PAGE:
Amber Sparks, author of the story collection May We Shed These Human Bodies (Curbside Splendor)

B.A. Theatre, University of Minnesota (Twin Cities)

Sparks originally planned on a psychology major, but was “cast in a play and said, the hell with it, I want to be an actor.” She finds acting and writing very similar: “You have to understand your character, and their relationships to all the other characters, but you don’t need to know everything. You need to know enough to give the illusion of there being an everything. Acting, and reading so many plays gave me, I think, a good grounding in how to write non-floating characters – characters with business and purpose and agency. It also helped a lot with understanding dialogue. It also turned me into a short story writer. I was a poet before I became an actor.” She did not read traditional workshop fare like Raymond Carver, Lorrie Moore, and Flannery O’Connor; rather, she was finding her voice while reading Samuel Beckett, Eugène Ionesco, Harold Pinter, and “of course, a ton of Shakespeare.”

Sarah Blake, author of forthcoming book of poems, Mr. West (Wesleyan University Press)

B.S. Mathematics, The College of New Jersey

Blake minored in creative writing, and thanks “the amazing Cathy Day and Catie Rosemurgy” for their guidance, but chose math as a major because it was practical, and would lead to employment. Her first poem accepted for publication was steeped in math: “infinities, knot theory, topology!” Since then, math has appeared less directly in her poems, but she can still feel the influence: “I often find myself thinking about my work in terms of logic. I see a lot of other poets repeating the same sentiment in a poem, but with different words, because they value the second set of words as much as the first. That sort of repetition is very difficult for me. If the poem has said it, then I want the poem to push forward like it’s following points in a very strange proof. (An example — I was writing a poem where I had A=B and B=C, and I followed with A=C. But then I debated whether I should have A=C because it’s obvious, and it was already in the poem, and I want to trust the reader implicitly. Ultimately it stayed because it was more like B≈C, so saying A=C was interesting, a little bold. And while I was considering all this, I definitely thought, Am I the only poet who does this? I know the answer is, Probably not, but I’d like to meet the others!”

Michael J. Seidlinger, author of the novel The Laughter of Strangers (Lazy Fascist Press)

B.A. Sociology, University of Central Florida

Seidlinger writes: “As a failed musician without any options, I didn’t want to be in college and I didn’t know what major to pick. During the first semester, I started out undeclared. I took a handful of classes including one on deviant behavior. It was the least obnoxious of the bunch and maybe a little bit interesting. Turns out it was linked to a sociology program so I went with that.” He found sociology to be revelatory, and “helped a ton with coming up with ideas for stories.” Having never been in a workshop environment, “the lack of formal training both helped and hindered my writing. I am what I’ve become, and I just hope what I’ve become isn’t beyond repair.”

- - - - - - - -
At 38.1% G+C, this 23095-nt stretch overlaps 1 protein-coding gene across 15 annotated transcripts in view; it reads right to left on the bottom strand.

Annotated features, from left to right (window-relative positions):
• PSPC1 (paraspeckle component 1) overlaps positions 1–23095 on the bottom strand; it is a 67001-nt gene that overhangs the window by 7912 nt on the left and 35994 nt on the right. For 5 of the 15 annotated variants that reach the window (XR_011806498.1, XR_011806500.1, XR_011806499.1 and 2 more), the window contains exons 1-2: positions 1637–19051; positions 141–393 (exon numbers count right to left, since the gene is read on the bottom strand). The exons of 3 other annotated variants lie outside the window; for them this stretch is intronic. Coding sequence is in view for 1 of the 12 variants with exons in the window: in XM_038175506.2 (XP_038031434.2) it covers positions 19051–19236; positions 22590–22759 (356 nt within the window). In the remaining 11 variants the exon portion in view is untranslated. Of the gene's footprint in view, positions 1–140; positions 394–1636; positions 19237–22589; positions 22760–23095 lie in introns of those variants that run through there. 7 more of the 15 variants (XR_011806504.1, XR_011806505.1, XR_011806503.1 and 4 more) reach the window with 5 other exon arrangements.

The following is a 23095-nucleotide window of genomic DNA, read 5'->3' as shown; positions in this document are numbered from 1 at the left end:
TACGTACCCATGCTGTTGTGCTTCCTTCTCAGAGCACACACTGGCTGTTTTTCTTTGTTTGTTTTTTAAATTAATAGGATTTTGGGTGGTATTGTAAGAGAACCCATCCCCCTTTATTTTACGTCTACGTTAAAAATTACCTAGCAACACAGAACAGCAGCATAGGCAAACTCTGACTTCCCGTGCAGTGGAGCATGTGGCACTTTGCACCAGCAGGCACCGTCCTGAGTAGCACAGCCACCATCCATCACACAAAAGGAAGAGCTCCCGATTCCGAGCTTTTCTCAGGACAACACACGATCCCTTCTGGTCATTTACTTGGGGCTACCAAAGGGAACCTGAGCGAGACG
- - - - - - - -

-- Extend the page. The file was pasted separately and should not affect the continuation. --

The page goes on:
Edward Nudelman, Nudelman’s second full-length collection of poems is forthcoming from Harbor Mountain Press.

B.S. Biology, B.S. Biochemistry; University of Washington

Nudelman was a “pre-med major [who] was accepted and attended a Medical School in Iowa on a military scholarship, but attended for only one month.” He returned to “a research lab position, which allowed me to pursue my dream in basic cancer research.” He published “over 70 papers in top-tier, peer-reviewed cancer journals.” His research career “has greatly impacted the way I see the world and given me a kind of voice in my poetry I don’t think I ever would have had without that kind of rigorous scientific training, both in the classroom and in the laboratory. My dual career in scientific research and poetry has been a welcomed exercise in cognitional balance.  My training in basic research has taught my mind to reasonably doubt almost any conjecture, to put it up to testing, and to withhold conclusion until the data is preponderant enough to demand a viable conclusion. In my writing, however, I strive to say something outside of linear thought. It has been a challenge, but fortunately it has proved to be a great outlet, and as a result, I think a kind of poetic counterpoint has resulted, melding both physical and metaphysical worlds.” In addition to publishing books of poetry and art bibliographies, Nudelman has also owned and operated a rare bookshop since 1980.

Stuart Rojstaczer, author of the forthcoming novel, The Mathematician’s Shiva (Penguin)

B. S. Geology, University of Wisconsin

Rojstaczer earned an M.S. in Geology from the University of Illinois, and a Ph.D. in Applied Earth Sciences. He taught geophysics as a tenured professor at Duke University. The reasons for his major were simple: “I love the outdoors and I love math. Geophysics was a way of combining that.” Rojstaczer took literature courses as an undergraduate, “but mostly learned about fiction and poetry by hanging out in the stacks of the library and being an autodidact.” The Mathematician’s Shiva “is about a group of mathematicians mourning the loss of one of their own and at the same time trying to solve a math problem, and would not have been possible to write without knowing some high level math and without understanding how nerd (and I’m a proud nerd) culture works. It also helps me understand how math and science types emote.”

Image via Kenneth Lu/Flickr